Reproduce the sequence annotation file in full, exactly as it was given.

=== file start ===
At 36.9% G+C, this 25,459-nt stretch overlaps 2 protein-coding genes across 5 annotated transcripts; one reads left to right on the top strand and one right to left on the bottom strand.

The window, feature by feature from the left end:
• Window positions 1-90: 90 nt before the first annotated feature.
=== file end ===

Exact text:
At 36.9% G+C, this 25,459-nt stretch overlaps 2 protein-coding genes across 5 annotated transcripts; one reads left to right on the top strand and one right to left on the bottom strand.

The window, feature by feature from the left end:
• Window positions 1-90: 90 nt before the first annotated feature.